Click this link to hear an audio version of the below text narrated by SOTH member Jerry Rhinehart:
Proverbs 12:15-28 (ESV)
15 The way of a fool is right in his own eyes, but a wise man listens to advice. 16 The vexation of a fool is known at once, but the prudent ignores an insult. 17 Whoever speaks the truth gives honest evidence, but a false witness utters deceit. 18 There is one whose rash words are like sword thrusts, but the tongue of the wise brings healing. 19 Truthful lips endure forever, but a lying tongue is but for a moment. 20 Deceit is in the heart of those who devise evil, but those who plan peace have joy. 21 No ill befalls the righteous, but the wicked are filled with trouble. 22 Lying lips are an abomination to the Lord, but those who act faithfully are his delight. 23 A prudent man conceals knowledge, but the heart of fools proclaims folly. 24 The hand of the diligent will rule, while the slothful will be put to forced labor. 25 Anxiety in a man’s heart weighs him down, but a good word makes him glad. 26 One who is righteous is a guide to his neighbor, but the way of the wicked leads them astray. 27 Whoever is slothful will not roast his game, but the diligent man will get precious wealth. 28 In the path of righteousness is life, and in its pathway there is no death.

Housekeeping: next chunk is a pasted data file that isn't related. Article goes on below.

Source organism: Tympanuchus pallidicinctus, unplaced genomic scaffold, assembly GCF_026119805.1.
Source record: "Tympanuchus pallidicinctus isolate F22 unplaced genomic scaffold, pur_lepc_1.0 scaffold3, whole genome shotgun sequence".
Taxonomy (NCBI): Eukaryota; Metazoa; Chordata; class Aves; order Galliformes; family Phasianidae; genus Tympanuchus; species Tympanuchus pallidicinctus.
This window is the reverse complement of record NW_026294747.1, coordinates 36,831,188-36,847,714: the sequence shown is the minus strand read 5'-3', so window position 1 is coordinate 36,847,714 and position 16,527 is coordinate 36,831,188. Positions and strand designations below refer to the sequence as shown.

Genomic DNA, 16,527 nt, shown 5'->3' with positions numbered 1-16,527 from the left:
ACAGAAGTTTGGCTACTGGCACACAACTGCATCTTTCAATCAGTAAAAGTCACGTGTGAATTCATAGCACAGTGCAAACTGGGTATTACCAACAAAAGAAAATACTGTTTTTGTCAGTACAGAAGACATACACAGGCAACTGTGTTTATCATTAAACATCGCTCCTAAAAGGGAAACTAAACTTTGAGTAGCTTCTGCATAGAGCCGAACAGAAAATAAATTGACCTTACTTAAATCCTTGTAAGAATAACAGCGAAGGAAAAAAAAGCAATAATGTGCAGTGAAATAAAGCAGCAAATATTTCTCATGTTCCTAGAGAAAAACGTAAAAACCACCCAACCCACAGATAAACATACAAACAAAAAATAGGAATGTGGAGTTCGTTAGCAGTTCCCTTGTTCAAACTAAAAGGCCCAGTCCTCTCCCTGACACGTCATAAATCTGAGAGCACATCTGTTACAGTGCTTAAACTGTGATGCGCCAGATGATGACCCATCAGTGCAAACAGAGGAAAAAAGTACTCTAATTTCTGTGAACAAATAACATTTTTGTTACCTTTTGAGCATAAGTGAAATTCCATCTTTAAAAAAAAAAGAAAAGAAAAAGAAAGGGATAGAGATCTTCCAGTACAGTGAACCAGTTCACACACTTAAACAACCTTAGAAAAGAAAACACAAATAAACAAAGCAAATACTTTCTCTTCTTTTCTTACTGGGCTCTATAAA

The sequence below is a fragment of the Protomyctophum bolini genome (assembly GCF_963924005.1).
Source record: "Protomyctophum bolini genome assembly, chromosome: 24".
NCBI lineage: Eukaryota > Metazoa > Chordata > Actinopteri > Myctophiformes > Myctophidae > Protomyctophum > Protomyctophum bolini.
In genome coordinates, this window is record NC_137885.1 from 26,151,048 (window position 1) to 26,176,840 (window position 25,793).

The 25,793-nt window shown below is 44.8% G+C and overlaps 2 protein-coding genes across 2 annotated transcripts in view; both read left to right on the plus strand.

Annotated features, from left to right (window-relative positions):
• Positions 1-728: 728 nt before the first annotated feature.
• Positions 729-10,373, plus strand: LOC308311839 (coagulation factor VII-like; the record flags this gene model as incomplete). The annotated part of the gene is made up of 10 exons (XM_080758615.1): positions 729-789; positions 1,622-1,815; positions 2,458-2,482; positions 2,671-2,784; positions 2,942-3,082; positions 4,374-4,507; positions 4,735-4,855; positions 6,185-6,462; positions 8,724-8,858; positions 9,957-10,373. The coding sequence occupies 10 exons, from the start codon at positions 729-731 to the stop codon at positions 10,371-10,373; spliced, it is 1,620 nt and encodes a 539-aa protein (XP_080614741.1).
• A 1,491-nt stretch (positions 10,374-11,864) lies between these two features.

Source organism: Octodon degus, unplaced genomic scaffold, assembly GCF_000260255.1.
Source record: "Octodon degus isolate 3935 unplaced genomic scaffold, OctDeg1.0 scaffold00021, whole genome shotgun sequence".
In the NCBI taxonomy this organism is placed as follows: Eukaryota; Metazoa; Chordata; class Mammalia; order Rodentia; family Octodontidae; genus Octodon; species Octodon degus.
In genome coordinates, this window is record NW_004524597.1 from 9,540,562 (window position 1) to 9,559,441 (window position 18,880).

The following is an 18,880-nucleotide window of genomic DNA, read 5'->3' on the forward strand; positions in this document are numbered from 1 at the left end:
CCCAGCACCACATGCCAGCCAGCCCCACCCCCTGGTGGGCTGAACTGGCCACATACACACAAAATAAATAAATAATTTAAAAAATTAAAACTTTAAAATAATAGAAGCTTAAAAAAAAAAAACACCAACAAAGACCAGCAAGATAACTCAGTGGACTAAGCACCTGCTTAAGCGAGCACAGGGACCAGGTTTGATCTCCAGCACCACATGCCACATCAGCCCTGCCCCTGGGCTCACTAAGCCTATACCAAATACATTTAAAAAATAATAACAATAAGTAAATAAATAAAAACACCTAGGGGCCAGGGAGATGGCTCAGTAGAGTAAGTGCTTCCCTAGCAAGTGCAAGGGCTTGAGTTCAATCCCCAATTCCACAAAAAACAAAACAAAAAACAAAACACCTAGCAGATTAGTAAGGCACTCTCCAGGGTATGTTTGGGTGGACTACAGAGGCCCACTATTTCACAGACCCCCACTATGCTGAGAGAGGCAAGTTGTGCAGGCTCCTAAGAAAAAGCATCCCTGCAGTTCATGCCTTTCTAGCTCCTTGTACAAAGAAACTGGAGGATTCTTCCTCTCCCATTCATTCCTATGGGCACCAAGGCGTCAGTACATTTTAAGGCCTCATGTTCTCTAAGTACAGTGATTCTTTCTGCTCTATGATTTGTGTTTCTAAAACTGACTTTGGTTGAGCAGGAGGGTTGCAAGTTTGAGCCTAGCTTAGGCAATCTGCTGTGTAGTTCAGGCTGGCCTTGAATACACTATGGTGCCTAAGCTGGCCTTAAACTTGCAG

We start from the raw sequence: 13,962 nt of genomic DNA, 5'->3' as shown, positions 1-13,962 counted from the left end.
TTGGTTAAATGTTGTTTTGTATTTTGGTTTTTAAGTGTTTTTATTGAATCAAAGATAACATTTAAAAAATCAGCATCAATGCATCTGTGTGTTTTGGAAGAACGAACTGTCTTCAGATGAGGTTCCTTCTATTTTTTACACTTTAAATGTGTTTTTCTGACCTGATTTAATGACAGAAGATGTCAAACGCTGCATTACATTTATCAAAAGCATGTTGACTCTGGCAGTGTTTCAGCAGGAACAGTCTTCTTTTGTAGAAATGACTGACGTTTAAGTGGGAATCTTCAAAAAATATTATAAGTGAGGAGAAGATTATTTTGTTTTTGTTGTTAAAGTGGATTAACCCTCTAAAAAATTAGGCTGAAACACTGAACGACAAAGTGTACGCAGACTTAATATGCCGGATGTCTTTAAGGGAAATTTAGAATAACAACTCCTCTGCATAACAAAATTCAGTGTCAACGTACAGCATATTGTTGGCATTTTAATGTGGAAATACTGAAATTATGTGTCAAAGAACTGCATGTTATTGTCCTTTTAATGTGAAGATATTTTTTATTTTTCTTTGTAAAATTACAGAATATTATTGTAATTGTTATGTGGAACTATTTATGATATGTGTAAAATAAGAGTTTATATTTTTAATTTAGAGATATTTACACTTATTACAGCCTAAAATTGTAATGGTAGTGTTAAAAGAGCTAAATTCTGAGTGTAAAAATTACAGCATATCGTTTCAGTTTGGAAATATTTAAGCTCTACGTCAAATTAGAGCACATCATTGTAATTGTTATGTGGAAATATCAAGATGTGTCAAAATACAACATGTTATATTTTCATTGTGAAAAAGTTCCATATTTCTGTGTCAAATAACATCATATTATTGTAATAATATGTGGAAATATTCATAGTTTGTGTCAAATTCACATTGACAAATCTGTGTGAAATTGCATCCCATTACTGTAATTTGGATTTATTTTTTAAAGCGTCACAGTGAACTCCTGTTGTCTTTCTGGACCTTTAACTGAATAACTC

We have already had several proverbs about wise speech. Today we hear some very helpful ones on this subject, emphasizing prudence. Prudence is the virtue of holding back and waiting for the right time and place to speak or act. Verse 12:16 about ignoring insults and 12:18 on rash words are teachings we can use nearly every day. 12:23 is interesting, saying that there are things we know that we should sometimes keep to ourselves. 12:25 warns us against being anxious. Jesus expanded on this in Matthew 6:25-33. I’ll be doing a whole sermon about anxiety and other emotions in Proverbs in July.